Home health remedies Acadia looks to ‘blow up the paradigm’ with Parkinson’s psychosis drug Nuplazid

Acadia looks to ‘blow up the paradigm’ with Parkinson’s psychosis drug Nuplazid

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When doctors first give patients their Parkinson’s diagnoses, their main focus is motor control. And Acadia Pharmaceuticals, maker of Parkinson’s psychosis drug Nuplazid, gets that.

Physicians “are not likely to tell a patient, ‘hey, down the road, there’s a 50-50 shot you’re also going to get psychotic,’” Chief Commercial Officer Michael Yang said. “It’s a very debilitating disease, and they’re just trying to build hope with the patient.”

RELATED: Acadia launches Parkinson’s campaign to shine light on psychosis symptoms

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But that fact has given Acadia a big job to do with Nuplazid, which picked up its FDA approval in April 2016 and emerged unscathed late last year after an FDA review examined postmarketing deaths of patients on the drug. “When patients develop these consequences, they’re not aware of them,” Yang said, adding that doctors have also in the past treated patients with older antipsychotics that affect motor skills.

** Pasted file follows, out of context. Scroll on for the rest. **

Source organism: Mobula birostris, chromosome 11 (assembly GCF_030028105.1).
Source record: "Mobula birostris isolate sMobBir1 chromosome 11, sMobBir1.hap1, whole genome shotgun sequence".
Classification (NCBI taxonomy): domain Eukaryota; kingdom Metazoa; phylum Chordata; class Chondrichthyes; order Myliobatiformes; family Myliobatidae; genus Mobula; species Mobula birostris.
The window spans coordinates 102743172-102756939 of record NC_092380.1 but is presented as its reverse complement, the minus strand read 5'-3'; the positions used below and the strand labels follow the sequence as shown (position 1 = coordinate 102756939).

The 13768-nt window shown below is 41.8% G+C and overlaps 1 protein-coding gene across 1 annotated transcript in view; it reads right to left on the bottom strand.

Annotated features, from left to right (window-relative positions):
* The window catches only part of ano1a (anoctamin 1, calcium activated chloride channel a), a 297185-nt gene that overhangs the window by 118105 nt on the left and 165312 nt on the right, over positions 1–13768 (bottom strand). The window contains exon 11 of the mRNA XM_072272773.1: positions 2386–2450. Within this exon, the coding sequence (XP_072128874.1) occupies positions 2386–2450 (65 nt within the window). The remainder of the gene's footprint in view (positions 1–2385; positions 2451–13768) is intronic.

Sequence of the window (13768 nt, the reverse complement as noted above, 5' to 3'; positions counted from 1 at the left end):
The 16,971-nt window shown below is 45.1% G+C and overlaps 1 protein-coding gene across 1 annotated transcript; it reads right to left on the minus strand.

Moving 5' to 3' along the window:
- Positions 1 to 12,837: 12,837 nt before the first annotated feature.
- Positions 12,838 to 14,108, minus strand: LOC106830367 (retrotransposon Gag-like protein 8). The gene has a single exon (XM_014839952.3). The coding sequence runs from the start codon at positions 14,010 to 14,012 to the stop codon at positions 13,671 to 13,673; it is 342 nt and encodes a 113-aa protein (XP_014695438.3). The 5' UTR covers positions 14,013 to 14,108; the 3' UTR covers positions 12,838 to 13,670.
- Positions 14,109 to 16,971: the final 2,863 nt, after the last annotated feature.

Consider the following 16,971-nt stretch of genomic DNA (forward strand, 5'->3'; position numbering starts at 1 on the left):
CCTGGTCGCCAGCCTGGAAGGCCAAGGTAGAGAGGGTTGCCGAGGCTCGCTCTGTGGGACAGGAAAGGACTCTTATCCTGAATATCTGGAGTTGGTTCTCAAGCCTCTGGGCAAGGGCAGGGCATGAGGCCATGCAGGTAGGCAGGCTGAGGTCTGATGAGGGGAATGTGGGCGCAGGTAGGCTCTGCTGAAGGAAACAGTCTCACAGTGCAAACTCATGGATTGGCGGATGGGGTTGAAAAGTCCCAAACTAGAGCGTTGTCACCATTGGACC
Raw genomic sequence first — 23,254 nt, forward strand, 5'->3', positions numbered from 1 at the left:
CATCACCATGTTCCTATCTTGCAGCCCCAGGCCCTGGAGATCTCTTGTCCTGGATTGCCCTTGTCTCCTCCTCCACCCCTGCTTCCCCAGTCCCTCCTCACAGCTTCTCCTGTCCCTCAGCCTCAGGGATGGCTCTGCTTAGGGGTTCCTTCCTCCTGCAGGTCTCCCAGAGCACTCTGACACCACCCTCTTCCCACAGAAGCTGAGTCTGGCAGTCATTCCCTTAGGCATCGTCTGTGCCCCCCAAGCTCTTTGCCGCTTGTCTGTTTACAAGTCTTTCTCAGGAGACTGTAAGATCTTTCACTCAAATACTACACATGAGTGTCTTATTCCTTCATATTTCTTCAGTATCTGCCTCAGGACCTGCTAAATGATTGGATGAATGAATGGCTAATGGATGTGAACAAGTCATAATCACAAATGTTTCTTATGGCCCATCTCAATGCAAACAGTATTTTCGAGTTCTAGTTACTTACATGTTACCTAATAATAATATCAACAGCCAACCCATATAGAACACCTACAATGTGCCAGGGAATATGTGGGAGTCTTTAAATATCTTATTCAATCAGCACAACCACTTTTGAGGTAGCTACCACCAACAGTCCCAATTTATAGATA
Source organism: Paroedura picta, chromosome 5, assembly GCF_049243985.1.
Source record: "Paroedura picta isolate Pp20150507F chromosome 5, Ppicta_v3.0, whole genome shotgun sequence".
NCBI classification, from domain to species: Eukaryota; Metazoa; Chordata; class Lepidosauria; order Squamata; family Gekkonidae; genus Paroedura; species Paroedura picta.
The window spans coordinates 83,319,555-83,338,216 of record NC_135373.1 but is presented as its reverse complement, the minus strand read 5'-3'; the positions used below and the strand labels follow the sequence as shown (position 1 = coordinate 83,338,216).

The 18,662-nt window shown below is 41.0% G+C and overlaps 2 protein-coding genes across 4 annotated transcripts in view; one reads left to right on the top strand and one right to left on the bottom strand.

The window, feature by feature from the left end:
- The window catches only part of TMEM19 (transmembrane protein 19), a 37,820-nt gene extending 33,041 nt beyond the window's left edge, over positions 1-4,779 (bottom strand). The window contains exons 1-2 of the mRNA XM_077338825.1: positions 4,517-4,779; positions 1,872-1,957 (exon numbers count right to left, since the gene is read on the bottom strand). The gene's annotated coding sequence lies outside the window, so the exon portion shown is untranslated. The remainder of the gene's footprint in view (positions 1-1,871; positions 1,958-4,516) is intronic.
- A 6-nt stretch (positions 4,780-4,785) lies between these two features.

With Nuplazid, “we have an opportunity to kind of blow that entire paradigm up and make patients and caregivers aware that there’s a new way to be treated and also be aware that those symptoms can be ameliorated before you wait till they get really, really acute,” he said.

Acadia has been working to increase awareness about Parkinson’s psychosis, first with an unbranded campaign last year and now with Nuplazid DTC ads, which first graced televisions in late November. Yang described the unbranded campaign as laying out the problem, “and now we’re coming in with a solution.”

Parkinson’s patients and their caregivers are a high TV-watching demographic, he said, calling TV “the main catalyst” for the campaign. But Acadia is also using print, digital and peer-to-peer methods for a “surround sound” effect.

RELATED: Acadia debuts first Nuplazid branded ads, aiming to spark talk of Parkinson’s psychosis

On the ground, the company is fielding 150 Nuplazid sales reps targeting two distinct groups: 100 reps are calling on specialists—mainly neurologists—in doctors’ offices, but 50 are part of a group that’s “more of an institutional cell,” working with doctors at nursing homes or long-term care facilities.

That latter group has grown since Nuplazid first hit the scene. “We didn’t really anticipate at launch that that was going to be such a big channel of business for us,” Yang said, pointing out that behavioral symptoms often lead to “deterioration of independent living.”

But still, Acadia has a long way to go when it comes to marketing the drug. Out of the 125,000-patient opportunity it currently sees in the U.S., “we’re in the low double-digit penetration,” Yang said.

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